I found out that this skin disease also affects over five million Americans. It is currently believed to be an autoimmune disorder, and there is no standard treatment for alopecia universalis. It was heartbreaking for me, at that age, to receive such news. At the time, I didn’t even know how to begin to face the facts. I was scared, embarrassed, confused, upset, and disappointed.

At that point in my life, it was bad enough dealing with the poor living conditions of the ghetto, but now I had a skin condition to add to everything else. There were some tough times. The biggest thing I feared was not what the world would think of me, but what my fellow students would say. The New York City public school system can be pretty hostile and I was afraid to face my peers.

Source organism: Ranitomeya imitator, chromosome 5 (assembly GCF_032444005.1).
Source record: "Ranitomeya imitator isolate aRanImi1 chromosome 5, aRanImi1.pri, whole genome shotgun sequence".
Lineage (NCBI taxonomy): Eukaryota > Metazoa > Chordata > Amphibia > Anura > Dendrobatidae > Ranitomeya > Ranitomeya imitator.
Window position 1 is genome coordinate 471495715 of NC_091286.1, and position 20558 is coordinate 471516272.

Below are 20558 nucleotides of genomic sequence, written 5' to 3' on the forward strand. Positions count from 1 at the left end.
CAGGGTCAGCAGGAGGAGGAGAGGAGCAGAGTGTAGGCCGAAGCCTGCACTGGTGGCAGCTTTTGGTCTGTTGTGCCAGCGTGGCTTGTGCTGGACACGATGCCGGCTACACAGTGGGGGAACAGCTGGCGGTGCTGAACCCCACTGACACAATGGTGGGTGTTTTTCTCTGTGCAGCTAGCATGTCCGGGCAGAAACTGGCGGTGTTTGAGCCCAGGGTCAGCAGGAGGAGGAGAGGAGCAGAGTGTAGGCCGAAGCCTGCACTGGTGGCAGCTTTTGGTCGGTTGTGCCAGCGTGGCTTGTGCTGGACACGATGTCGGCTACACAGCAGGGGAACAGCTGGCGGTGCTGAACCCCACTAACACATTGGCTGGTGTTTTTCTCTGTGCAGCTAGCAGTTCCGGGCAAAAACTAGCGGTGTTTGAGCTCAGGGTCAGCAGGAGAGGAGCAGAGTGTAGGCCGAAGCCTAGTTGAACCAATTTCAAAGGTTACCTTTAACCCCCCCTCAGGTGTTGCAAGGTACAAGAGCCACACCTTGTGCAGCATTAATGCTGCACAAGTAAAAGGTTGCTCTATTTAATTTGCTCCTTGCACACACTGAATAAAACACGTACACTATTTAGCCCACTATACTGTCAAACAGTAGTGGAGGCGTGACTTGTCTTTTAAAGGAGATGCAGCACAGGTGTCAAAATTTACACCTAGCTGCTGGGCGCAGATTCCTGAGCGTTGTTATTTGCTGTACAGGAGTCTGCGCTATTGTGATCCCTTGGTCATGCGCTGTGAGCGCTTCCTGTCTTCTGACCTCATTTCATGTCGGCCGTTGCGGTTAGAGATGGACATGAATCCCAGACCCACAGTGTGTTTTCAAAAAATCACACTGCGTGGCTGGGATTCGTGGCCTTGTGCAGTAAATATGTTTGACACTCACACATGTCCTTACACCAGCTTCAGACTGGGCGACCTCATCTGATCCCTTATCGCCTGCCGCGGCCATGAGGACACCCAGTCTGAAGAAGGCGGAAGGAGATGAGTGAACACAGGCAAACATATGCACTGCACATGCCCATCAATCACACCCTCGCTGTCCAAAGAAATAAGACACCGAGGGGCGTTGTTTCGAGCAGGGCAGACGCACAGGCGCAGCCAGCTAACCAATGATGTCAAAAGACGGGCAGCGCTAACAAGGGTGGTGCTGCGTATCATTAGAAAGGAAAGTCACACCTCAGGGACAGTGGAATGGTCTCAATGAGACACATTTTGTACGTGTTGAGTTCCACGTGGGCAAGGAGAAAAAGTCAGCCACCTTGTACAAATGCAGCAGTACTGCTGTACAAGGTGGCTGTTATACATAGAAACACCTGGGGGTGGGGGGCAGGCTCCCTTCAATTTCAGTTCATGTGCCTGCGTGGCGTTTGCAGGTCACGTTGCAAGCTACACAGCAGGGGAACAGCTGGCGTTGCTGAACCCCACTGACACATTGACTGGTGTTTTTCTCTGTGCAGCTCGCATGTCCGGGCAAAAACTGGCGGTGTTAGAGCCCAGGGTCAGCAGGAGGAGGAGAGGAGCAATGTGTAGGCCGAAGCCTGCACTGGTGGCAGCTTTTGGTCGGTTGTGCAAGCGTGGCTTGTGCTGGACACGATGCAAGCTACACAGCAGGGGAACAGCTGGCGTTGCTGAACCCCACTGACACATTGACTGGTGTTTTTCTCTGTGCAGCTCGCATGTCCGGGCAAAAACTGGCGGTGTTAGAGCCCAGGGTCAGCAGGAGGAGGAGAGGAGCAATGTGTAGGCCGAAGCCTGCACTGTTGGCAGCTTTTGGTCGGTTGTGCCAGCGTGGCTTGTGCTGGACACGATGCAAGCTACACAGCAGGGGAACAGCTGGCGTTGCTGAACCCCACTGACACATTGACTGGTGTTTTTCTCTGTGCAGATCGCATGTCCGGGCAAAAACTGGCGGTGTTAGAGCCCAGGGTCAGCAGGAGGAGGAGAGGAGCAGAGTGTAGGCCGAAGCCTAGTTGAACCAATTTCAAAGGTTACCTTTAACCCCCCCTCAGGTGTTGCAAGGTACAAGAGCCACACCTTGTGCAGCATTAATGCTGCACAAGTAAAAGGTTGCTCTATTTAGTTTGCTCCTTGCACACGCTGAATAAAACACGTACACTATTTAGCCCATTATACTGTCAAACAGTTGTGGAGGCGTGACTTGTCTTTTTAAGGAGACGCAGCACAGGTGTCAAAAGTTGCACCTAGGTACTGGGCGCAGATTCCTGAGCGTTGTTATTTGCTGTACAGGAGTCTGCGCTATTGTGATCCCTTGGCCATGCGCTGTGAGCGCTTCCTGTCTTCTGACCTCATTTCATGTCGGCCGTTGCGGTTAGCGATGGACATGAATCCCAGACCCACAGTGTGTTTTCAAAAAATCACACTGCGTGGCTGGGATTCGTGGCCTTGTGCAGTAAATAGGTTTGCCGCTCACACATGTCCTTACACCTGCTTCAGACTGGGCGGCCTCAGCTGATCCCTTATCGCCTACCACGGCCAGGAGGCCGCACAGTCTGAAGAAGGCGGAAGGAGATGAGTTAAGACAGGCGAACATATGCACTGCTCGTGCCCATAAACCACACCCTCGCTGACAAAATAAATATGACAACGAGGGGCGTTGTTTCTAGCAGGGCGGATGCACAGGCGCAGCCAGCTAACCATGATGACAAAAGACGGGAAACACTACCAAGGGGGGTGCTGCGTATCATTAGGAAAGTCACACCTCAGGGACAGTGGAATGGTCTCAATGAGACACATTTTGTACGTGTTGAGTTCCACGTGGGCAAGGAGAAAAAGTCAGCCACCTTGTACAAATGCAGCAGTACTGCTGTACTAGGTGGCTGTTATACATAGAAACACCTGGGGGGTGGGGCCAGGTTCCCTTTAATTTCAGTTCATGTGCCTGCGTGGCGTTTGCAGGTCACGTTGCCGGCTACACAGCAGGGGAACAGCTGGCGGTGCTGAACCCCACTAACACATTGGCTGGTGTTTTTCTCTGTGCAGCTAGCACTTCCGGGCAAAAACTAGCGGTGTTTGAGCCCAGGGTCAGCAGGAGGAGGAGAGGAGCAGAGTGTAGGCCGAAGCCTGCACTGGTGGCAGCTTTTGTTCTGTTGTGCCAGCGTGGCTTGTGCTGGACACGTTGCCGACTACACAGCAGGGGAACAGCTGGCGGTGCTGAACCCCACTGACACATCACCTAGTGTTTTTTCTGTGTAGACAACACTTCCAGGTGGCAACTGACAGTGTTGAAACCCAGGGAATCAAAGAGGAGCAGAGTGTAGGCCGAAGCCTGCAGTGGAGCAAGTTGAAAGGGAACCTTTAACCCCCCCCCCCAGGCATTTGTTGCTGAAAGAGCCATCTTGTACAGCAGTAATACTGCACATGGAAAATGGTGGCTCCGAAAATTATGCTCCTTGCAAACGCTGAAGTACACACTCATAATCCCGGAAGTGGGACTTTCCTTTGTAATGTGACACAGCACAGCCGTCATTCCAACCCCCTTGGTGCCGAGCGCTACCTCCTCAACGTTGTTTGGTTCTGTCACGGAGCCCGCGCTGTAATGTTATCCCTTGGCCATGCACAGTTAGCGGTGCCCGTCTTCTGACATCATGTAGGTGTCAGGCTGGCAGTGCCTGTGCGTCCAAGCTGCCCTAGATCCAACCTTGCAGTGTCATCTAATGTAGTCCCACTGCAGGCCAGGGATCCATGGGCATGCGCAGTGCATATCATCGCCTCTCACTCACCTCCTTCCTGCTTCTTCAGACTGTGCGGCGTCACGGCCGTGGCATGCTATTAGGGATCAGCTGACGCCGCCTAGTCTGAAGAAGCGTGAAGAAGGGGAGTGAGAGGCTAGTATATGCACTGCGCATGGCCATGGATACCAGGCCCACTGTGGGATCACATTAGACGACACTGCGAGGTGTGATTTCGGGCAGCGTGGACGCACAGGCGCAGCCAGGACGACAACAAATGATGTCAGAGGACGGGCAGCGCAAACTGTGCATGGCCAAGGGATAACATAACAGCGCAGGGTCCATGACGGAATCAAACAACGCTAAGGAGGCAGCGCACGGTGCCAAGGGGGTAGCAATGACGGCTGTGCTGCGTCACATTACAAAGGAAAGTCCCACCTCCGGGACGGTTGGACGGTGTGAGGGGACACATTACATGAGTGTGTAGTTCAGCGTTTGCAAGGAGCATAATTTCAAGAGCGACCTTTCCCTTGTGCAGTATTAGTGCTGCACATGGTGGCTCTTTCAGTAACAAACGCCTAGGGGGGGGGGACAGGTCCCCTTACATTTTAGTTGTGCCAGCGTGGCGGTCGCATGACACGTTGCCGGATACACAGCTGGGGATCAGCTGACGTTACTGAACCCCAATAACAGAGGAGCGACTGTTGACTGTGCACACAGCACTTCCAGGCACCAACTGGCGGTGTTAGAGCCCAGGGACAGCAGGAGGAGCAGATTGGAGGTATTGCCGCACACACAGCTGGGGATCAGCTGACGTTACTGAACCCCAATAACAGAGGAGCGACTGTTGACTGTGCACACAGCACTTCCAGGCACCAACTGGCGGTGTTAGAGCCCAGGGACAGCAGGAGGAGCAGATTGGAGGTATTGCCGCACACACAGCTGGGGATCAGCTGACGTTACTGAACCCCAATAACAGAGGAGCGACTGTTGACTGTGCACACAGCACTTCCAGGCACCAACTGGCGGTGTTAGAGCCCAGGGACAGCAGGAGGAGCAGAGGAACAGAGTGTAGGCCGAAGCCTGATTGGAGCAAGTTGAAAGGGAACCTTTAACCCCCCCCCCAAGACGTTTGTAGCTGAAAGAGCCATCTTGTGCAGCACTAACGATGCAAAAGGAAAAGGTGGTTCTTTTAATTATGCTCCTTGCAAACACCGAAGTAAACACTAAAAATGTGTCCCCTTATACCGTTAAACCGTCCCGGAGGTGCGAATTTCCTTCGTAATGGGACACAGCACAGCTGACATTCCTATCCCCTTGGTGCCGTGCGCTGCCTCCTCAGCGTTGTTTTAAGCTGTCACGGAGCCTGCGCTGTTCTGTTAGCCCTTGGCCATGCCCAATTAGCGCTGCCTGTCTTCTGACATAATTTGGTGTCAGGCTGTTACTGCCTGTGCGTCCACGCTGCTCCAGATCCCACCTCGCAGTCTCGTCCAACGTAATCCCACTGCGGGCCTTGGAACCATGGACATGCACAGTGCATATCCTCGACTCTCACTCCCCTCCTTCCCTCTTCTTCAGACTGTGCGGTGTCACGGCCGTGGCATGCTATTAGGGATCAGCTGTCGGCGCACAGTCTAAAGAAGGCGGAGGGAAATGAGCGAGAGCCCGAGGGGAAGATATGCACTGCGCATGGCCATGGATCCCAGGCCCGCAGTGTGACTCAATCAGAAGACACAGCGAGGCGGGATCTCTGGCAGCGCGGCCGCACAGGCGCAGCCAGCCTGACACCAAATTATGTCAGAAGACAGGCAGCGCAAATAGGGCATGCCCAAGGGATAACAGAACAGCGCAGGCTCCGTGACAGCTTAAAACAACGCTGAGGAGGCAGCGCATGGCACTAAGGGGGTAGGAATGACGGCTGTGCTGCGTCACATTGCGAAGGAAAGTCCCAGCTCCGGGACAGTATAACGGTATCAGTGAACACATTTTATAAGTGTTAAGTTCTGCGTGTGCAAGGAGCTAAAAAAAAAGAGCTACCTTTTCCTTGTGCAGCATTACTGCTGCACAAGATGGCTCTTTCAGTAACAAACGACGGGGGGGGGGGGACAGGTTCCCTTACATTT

I remember that first day of school back in September so clearly. I tried to do everything I could to hide my new look, but it turned out to be in vain. The other kids noticed my alopecia right away. For the majority of the school year, I constantly wore hooded sweaters, fitted sport caps, just about anything I could find to cover my head and eyebrows, which stood out the most when you would look at me. It was difficult to gain peer acceptance.